Automated content moderation has emerged in recent years as a solution to the sheer scale of user generated content and is therefore part of a longstanding trend in the leading use of AI in the digital media industry (Cambridge Consultants, 2019, p. 27). Owned and managed by private social media platforms that host user interaction, content moderation consequently gives such platforms immense power over the nature of public discourse. Whilst those who benefit from automated moderation are human content moderators, general social media users, and corporate social media platforms; those who do not benefit are minority groups in society who are subject to the biases and cultural de sensitivity in algorithms. In examining the case of Facebook’s banning of Modibodi’s period positive ad, this essay explores how automated content moderation techniques have the ability to reinforce social inequities and discourage conversations around important societal issues.
Upon its intersection with society, the internet was largely perceived as a platform to foster free speech, with one of its central claims being its resistance to censorship (Roberts, 2017, p. 1). However, the ever-increasing participatory culture of Web 2.0 has made the ability of social media platforms to circulate problematic content “painfully apparent” (Gillespie, 2018, p. 5). Social platforms inherit ‘toxic techno cultures’ (Massarani, 2015, p. 333), whereby trolls, spammers and malicious hackers have the ability to deter or frustrate speech (Langvardt, 2018, p. 1358). Hence, such platforms have a responsibility to moderate content to protect users from “the obscene, violent and the illegal” (Gillespie, 2018, p. 5).
Roberts (2017) defines content moderation as “the organised practice of screening user generated content… to determine its appropriateness for a given site, locality or jurisdiction” (p. 1). If inappropriate, the content is removed from the platform entirely.
Various forms of content moderation occurred voluntarily in early online communities (Roberts, 2017, p 1). However, the large-scale adoption of social media has led to content moderation today being undertaken by those major private companies such as Google, Facebook and Twitter who “operate authority outside the purview of public control” (Land, 2019, p 285).
These companies employ humans to rely on their own linguistic and cultural competencies (Roberts, 2017, p. 3) in undertaking the content moderation process. A significant portion of the content moderator’s role is viewing the most violent, disturbing and exploitative content on the internet (Chotiner, 2019), subjecting them to serious mental health issues.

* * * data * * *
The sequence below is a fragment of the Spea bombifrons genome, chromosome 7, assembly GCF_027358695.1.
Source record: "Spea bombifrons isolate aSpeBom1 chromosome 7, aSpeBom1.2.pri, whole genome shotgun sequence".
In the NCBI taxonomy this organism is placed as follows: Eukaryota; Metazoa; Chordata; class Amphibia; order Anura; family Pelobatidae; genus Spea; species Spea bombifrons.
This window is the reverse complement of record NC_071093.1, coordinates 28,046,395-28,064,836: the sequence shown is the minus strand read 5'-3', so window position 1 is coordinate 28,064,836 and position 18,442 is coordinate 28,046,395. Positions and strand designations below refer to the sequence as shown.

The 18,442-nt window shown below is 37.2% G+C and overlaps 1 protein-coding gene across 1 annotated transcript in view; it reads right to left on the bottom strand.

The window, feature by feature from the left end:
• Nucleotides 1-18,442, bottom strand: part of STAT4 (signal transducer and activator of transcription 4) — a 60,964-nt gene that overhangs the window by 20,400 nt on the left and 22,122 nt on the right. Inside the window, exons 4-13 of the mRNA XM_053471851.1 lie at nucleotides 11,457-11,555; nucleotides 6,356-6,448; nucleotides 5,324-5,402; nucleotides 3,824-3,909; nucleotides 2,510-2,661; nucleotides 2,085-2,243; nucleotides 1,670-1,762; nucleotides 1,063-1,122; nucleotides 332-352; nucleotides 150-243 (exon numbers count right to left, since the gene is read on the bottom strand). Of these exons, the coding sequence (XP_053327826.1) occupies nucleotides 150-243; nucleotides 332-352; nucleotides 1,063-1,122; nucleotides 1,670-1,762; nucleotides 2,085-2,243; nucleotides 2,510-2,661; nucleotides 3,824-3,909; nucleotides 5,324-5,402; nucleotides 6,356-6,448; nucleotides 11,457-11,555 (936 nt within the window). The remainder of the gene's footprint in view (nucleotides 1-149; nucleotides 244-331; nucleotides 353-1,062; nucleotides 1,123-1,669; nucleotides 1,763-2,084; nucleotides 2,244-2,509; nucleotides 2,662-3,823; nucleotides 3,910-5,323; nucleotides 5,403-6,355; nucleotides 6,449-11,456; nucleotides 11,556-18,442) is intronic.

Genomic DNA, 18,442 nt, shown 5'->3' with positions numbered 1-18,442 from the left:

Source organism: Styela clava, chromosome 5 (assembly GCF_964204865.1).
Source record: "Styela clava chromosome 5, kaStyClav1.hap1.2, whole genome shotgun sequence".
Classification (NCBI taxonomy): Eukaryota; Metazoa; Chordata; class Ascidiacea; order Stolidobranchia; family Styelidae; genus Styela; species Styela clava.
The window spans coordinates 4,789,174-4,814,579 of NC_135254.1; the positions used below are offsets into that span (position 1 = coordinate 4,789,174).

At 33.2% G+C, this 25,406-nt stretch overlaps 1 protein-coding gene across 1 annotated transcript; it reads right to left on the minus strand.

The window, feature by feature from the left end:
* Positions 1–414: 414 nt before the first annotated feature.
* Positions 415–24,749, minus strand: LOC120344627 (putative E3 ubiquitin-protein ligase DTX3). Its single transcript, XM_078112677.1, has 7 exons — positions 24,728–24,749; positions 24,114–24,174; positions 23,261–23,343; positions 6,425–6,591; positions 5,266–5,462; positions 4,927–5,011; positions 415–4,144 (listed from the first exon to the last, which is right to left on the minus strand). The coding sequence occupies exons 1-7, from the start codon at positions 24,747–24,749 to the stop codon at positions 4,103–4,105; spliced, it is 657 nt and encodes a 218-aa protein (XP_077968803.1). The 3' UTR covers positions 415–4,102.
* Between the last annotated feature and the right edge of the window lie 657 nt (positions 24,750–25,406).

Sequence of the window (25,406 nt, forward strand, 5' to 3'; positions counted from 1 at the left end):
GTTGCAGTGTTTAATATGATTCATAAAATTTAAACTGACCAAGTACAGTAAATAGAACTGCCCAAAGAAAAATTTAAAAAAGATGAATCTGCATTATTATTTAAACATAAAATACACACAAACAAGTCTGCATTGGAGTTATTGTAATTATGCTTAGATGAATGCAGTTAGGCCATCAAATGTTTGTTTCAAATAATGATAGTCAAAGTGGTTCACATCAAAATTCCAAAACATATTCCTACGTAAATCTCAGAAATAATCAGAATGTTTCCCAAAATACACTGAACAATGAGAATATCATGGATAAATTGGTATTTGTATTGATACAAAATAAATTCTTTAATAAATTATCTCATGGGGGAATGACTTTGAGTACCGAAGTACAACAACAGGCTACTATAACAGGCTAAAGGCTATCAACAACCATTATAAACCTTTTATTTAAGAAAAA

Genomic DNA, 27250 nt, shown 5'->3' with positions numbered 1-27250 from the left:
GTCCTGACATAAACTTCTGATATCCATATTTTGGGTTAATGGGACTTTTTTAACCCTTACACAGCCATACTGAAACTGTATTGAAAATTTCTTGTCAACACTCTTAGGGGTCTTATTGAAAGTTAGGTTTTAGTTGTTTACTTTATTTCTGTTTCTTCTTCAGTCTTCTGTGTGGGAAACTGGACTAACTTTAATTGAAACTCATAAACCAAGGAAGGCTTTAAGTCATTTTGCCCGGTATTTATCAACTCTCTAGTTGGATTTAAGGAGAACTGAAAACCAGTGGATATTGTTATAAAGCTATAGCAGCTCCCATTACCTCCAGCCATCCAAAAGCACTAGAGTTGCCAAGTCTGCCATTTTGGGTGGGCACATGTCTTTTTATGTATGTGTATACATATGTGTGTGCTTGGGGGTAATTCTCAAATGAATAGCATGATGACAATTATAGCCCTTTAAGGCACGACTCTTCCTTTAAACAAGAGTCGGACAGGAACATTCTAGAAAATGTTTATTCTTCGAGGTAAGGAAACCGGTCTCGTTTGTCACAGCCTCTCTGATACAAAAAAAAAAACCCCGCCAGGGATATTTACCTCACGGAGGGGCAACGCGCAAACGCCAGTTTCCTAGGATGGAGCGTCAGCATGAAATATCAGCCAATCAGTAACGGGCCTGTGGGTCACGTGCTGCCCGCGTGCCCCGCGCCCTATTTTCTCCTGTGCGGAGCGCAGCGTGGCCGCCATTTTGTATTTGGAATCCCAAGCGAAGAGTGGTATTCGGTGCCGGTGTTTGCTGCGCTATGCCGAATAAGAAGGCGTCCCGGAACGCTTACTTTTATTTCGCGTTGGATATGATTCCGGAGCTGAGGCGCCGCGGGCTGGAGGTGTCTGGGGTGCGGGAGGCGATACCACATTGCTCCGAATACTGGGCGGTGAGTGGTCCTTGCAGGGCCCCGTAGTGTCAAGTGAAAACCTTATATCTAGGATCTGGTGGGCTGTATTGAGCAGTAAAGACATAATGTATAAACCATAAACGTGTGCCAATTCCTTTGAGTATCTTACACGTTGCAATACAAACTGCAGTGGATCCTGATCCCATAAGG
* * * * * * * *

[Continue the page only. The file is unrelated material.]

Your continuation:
“It’s the first job where I interviewed people where several people told me they would be happy if A.I. took over their job” (Dwoskin, Whalen, Cabato, 2019).
The emergence of Automated Content Moderation
As social media platforms have grown, the quantity, velocity and variety of content has become stratospheric (Gillespie, 2020, p. 1). The immense scale of user generated content has made it impossible to identify and remove harmful content using traditional human moderation (Cambridge consulatants, 2019, p. 4). Hence, companies have been forced to develop more sophisticated forms of moderation (Gerrard, Thornham, 2020, p. 1269).
Facebook, for example, has 2.7 billion monthly active users and is required to review three million posts a day (Barret, 2020, p 10). In his 2017 ‘Building Global Community’ report, Mark Zuckerberg stated that:
“There are billions of posts across our services each day, and since it’s impossible to review all of them… There have been tragic events… These stories show we must find a way to do more.”
Significant advances in machine learning over the past decade have provided a technological solution for companies who now utilise automated tools to fulfil important moderation functions (Gorwa, Binns, 2020, p. 2). Automated content moderation works through systems that map onto existing data (Gerrard, Thornham, 2020, p. 1269) to classify content based on matching or prediction, ending in a decision and outcome. This implementation of AI into content moderation techniques has accelerated in 2020 due to COVID 19, with many social media platforms forced to send their human moderators’ home (Gillespie, 2020). In May 2020, Facebook released a statement:
“We have temporarily sent our content reviewers home… We have increased our reliance on these automated systems… There may be some limitations to this approach, and we may see some longer response times and make more mistakes”.
Who benefits and who does not?
Those who benefit most from the transformative effects of AI in the moderation of user generated content on social media are:
- Human moderators who are no longer required to endure the emotional toll of viewing violent and graphic content. AI has the potential to take over their jobs entirely, or to make their role less jarring by detecting the most disturbing content.